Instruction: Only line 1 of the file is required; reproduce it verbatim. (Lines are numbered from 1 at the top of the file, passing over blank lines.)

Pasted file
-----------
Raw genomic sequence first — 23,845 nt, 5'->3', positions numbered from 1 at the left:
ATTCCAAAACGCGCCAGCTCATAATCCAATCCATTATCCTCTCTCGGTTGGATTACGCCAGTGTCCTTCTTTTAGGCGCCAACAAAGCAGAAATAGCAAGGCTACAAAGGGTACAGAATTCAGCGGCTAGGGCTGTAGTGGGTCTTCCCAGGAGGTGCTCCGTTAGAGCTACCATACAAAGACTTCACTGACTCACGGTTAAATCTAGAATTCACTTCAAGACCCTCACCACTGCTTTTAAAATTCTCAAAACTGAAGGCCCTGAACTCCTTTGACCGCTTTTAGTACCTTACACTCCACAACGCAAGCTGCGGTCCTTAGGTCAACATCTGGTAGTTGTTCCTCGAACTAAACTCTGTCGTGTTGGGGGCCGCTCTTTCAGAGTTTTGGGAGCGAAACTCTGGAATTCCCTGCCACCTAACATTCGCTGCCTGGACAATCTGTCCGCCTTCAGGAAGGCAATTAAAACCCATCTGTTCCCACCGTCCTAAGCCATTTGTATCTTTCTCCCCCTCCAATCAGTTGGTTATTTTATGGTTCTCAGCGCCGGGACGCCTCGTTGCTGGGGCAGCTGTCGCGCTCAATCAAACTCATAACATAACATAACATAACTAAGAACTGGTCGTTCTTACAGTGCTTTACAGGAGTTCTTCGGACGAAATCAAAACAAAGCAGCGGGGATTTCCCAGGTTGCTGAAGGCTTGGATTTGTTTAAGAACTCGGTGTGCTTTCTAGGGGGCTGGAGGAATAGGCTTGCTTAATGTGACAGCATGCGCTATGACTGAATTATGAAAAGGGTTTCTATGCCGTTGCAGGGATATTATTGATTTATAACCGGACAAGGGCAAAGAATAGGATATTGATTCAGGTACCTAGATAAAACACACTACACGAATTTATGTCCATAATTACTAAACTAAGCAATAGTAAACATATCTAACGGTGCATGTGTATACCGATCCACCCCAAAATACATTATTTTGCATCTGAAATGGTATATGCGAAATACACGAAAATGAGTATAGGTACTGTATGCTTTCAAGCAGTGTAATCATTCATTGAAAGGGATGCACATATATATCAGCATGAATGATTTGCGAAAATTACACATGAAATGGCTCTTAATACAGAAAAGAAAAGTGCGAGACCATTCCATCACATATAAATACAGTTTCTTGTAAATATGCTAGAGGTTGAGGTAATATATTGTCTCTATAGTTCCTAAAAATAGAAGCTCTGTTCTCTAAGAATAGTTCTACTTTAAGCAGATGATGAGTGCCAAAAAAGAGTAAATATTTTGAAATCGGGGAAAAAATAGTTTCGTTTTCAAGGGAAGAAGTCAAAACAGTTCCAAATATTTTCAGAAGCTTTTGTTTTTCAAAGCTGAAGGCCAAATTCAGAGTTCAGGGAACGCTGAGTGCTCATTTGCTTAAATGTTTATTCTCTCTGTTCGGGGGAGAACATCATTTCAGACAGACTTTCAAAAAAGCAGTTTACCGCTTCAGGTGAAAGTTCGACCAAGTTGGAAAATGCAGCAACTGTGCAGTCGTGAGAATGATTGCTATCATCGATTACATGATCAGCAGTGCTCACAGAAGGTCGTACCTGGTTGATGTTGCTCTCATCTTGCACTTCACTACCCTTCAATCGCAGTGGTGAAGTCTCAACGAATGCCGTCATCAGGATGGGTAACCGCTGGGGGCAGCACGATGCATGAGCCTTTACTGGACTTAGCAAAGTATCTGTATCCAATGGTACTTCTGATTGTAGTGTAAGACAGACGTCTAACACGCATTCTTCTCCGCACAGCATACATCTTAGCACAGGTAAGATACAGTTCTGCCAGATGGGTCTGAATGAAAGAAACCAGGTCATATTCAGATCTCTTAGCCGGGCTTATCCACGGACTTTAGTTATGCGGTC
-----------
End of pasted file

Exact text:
Raw genomic sequence first — 23,845 nt, 5'->3', positions numbered from 1 at the left: